Unemployment and prosociality

Evidence from an Experiment on Charity to Welfare Recipients: Reciprocity, Altruism and the Empathic Responsiveness Hypothesis

(Fong 2007)

  • The experiment was an n-donor dictator game in which multiple donors were matched with one real-life welfare recipient.
  • There were three recipients (thus 3 distinct treatments). All three recipients were single African-American women with dependent children who did not have full-time jobs, received government assistance, had annual household incomes of less than $25,000, and were less than 55 years old.
  • Three recipients had to fill in a short questionnaire and they differed only in their answers to three final questions, so from the Dictators' point of view they were categorized as:
    • industrious
    • lazy
    • no information (questions were omitted)

Each donor was given a five dollar show-up fee and ten dollars to use in the experiment. Each donor read some information about the recipient, then privately and anonymously gave any amount of the ten dollar pie of his or her choosing – from zero to ten dollars – to the welfare recipient and kept the rest. Each recipient earned the sum of the donations from the donors she was matched with.


  • randomly provided direct information about the recipient's attachment to the labour force – have large and very robust positive effects on offers.

  • average donations to lazy, no-info, and industrios were: 1.8, 3.2, and 2.78 correspondigly.

  • Those donators who were categorized as Humanitarians along Katz-Hass Humanitarianism-Egalitarianism scale, donated 5.00 out of a 10.00 pie to industrious recipients, and only 1$ to 'lazy' ones.

Empirical Studies of Unemployment: Search Behavior, Reintegration and Prevention \cite{krauseempirical2013}.

She measured the chance of finding jobs in a population of unemployed. Several questions regarding their attitudes were asked:

  • Risk attitudes: How do you estimate yourself personally: are you generally prepared to take risks or do you try to avoid risks?
  • Time preferences: How do you regard yourself as an individual: are you someone who generally gets impatient or someone who always has a lot of patience?
  • Trust: How do you regard yourself as an individual: are you someone who generally trusts others or are you someone who does not trust others?
  • Reciprocity: To what extent does the following statement apply to you? I am prepared to accept costs to help someone who has helped me previously.


No results with an exception of risk attitude. More risk averse individuals are less selective, i.e. that they have lower reservation wages – which then lead to higher employment probabilities. Time preferences, trust and reciprocity do not affect the probability of being employed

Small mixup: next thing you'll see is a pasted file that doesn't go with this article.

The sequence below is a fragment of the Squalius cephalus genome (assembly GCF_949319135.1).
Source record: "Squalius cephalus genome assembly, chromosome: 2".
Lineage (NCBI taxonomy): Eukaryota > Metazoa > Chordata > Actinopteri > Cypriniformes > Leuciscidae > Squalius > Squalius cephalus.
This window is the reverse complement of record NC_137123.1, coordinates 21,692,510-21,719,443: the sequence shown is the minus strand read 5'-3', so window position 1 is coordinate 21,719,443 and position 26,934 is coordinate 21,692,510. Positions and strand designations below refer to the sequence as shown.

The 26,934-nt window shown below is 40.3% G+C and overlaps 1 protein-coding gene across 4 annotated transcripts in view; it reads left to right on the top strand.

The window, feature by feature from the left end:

OLS Coefs:

Risk -.009 (0.003)

Time 0.004 (0.003)

Trust 0.003 (0.004)

Reciprocity 0.003 (0.005)

Impact of Re-employment on Psychological Distress among Long-term Unemployed (Halvorsen 1998)

Survey: It has been demonstrated that differences in psychological distress between the recurrently unemployed and those insecurely reemployed are not significant.

Pro-Social Behaviour of Unemployed Individuals - An Experimental Study (Homann)

Solidarity game (Selten 1998) played with unemployed recruited in German unemployment centers (N=230).

They matched them in pairs, telling them that it is unknown whether a second person is employed or unemployed (to avoid in-group effect). Then they played a lottery with them - by rolling a dice, they had a chance to win either 10 euro or 0. The same happened with another partner. Before playing the lottery they could choose whether they would like to share some of their earnings if (and only if) they win and another person loses. The degree of prosociality (as always) was measured by the amount they'd like to donate to another participant.


  1. They divided unemployed into three categories: a) those who just took their welfare benefits, and had no other voluntary jobs. b) those who were forced to work by the state. c) those who chose to participate in some voluntary activities.
  2. Voluntary workers show significantly more solidarity than non- or forced workers.
  3. Voluntary workers expect significantly higher solidarity from their counterpart. (they elicited their beliefs about the decisions of others)
  4. 45% of non- or forced workers gave nothing (0), and only 25% of those who work voluntary gave nothing.